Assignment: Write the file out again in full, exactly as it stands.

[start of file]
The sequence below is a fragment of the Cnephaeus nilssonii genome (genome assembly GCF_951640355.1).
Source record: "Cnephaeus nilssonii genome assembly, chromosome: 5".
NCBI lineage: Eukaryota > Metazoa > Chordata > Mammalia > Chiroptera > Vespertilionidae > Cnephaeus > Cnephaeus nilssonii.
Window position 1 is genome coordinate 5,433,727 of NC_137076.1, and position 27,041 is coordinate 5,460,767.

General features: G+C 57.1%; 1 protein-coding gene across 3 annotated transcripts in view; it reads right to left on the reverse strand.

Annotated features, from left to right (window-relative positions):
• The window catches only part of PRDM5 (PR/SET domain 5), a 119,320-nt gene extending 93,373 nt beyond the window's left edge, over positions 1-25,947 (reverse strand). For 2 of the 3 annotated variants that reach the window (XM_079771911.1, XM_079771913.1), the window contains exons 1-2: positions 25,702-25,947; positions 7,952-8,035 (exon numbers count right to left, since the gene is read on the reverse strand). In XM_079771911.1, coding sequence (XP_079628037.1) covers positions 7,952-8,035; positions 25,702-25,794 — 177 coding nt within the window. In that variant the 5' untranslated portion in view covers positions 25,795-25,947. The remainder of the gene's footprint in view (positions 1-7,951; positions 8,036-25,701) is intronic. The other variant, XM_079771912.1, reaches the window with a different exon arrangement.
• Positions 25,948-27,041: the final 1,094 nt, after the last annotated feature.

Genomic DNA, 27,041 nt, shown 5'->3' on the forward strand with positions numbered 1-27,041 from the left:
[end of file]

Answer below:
The sequence below is a fragment of the Cnephaeus nilssonii genome (genome assembly GCF_951640355.1).
Source record: "Cnephaeus nilssonii genome assembly, chromosome: 5".
NCBI lineage: Eukaryota > Metazoa > Chordata > Mammalia > Chiroptera > Vespertilionidae > Cnephaeus > Cnephaeus nilssonii.
Window position 1 is genome coordinate 5,433,727 of NC_137076.1, and position 27,041 is coordinate 5,460,767.

General features: G+C 57.1%; 1 protein-coding gene across 3 annotated transcripts in view; it reads right to left on the reverse strand.

Annotated features, from left to right (window-relative positions):
• The window catches only part of PRDM5 (PR/SET domain 5), a 119,320-nt gene extending 93,373 nt beyond the window's left edge, over positions 1-25,947 (reverse strand). For 2 of the 3 annotated variants that reach the window (XM_079771911.1, XM_079771913.1), the window contains exons 1-2: positions 25,702-25,947; positions 7,952-8,035 (exon numbers count right to left, since the gene is read on the reverse strand). In XM_079771911.1, coding sequence (XP_079628037.1) covers positions 7,952-8,035; positions 25,702-25,794 — 177 coding nt within the window. In that variant the 5' untranslated portion in view covers positions 25,795-25,947. The remainder of the gene's footprint in view (positions 1-7,951; positions 8,036-25,701) is intronic. The other variant, XM_079771912.1, reaches the window with a different exon arrangement.
• Positions 25,948-27,041: the final 1,094 nt, after the last annotated feature.

Genomic DNA, 27,041 nt, shown 5'->3' on the forward strand with positions numbered 1-27,041 from the left: